Clutch at the Vogue (slideshow)
Clutch at the Vogue with The Sword.
After an extended period in which they focused more on the blues side of their sound, Maryland band Clutch have brought back the groove that's made them underground legends and a touring force.
Playing for a sold-out crowd Sunday at The Vogue, the quartet went early and often to tracks from their 10th and latest album, Earth Rocker. The title track is quintessential Clutch - singer Neil Fallon barking and gesturing like an end-times preacher while drummer Jean-Paul Gaster and bassist Dan Maines lock down an impenetrable groove and guitarist Tim Sult coloring it all with liquid lines.
With the exception of the open, lonesome-sounding drift of "Gone Cold," Earth Rocker mostly sticks to the tunesome velocity of its namesake. "D.C. Sound Attack" was a cowbell-laden jam a quarter of the way into the show while "Crucial Velocity" and "Unto the Breach" reach punk speeds without sacrificing any melody.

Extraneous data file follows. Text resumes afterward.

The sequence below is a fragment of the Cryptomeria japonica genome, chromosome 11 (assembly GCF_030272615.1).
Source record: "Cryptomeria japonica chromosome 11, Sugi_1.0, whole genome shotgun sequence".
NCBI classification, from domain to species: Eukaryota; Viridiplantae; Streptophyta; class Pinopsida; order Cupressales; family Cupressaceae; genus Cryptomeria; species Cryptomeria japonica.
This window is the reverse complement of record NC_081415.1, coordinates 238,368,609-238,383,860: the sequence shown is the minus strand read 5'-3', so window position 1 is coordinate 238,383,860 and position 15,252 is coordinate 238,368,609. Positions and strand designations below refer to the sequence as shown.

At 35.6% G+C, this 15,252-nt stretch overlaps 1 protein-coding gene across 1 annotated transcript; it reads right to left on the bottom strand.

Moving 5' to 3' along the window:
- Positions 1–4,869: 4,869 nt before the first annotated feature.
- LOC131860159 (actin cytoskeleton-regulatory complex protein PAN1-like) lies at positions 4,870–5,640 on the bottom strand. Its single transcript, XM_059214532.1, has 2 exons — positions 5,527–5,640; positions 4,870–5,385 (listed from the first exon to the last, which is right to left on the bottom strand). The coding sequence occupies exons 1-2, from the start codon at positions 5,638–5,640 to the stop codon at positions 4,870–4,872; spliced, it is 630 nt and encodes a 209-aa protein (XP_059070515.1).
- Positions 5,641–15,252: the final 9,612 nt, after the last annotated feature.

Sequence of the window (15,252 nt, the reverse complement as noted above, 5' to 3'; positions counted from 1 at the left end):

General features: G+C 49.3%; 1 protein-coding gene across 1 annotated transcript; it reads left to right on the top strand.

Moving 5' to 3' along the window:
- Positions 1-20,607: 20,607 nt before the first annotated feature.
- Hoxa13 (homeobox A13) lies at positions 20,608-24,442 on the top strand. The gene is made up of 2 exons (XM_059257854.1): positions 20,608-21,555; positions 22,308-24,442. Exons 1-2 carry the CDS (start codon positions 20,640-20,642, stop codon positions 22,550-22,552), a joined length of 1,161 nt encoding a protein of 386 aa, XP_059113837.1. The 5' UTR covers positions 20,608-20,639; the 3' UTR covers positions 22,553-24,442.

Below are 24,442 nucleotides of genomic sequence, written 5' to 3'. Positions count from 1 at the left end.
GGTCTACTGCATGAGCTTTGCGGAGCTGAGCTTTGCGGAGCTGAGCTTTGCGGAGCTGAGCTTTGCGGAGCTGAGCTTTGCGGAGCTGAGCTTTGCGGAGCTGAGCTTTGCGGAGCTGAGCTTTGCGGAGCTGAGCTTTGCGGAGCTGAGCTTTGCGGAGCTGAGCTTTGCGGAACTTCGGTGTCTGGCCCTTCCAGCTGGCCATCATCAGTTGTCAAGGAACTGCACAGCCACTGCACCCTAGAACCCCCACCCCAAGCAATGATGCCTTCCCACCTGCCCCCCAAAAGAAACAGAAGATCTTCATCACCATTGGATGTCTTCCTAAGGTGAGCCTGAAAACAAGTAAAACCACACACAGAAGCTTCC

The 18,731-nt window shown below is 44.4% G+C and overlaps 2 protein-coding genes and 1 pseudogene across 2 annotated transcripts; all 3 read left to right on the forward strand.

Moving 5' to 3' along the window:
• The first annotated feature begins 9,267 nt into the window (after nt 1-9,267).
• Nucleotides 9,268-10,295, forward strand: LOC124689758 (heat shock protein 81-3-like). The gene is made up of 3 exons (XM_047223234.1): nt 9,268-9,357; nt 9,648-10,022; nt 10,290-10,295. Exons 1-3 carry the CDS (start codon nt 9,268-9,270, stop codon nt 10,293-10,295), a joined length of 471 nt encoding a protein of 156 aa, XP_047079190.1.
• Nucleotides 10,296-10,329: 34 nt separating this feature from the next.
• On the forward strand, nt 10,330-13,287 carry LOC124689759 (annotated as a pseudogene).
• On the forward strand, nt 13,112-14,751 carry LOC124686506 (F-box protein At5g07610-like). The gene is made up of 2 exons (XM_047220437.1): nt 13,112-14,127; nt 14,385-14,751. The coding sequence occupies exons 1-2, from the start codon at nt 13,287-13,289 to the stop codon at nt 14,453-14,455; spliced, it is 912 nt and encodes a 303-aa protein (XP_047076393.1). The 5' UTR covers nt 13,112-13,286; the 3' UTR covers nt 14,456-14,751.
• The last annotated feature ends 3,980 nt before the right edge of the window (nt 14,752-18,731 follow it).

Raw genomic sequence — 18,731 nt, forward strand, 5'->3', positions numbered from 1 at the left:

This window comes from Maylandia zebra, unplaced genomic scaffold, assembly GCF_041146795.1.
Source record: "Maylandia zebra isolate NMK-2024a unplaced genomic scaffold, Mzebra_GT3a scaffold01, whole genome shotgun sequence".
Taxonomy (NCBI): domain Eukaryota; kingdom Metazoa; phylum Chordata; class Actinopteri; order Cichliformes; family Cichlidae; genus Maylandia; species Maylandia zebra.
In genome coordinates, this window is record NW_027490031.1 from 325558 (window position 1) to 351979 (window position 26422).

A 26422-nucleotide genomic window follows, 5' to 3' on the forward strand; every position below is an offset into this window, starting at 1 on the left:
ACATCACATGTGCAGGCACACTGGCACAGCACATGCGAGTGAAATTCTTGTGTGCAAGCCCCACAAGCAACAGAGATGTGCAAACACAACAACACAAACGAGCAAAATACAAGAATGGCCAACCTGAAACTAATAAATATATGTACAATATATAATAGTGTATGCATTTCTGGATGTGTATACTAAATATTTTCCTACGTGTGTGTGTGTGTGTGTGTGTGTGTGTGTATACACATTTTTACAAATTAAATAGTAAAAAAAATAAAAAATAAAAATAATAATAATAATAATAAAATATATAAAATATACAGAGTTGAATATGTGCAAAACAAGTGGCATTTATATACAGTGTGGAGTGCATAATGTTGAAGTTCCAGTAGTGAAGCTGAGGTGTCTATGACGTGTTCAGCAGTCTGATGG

Clutch's blues period in the 2000s was essentially ignored in this performance, with the exception of the thundering "Mice and Gods" from 2005's Robot Hive/Exodus. But that was a transitory release anyway from perhaps their greatest album, 2004's Blast Tyrant. The crowd did indeed go wild when they busted out "The Mob Goes Wild" from that collection. The exceptionally funky and roaring "Cypress Grove" also got an airing.
They saved some of their earliest material for the end, including the concert staple "Spacegrass" from their self-titled second album. Equally eccentric and foreboding, it's a prime example of just how unclassifiable Clutch have been over most of their long and distinguished career. It's a bit of a shame they don't revisit their metal beginnings more, since their abstract take on the genre has truly stood the test of time and influenced countless acts that have followed. But it's difficult to complain about a band still making relevant music 23 years after starting.The Sword offered a solid warm-up set for the concert. The Austin, Tex. longhairs aren't groove-oriented like Clutch so much as purveyors of an unsubtle brand of hammering, mid-tempo metal. They often found the sweet spot in their breakdown-laden compositions and worked it until the crowd started moving and throwing fists in the air.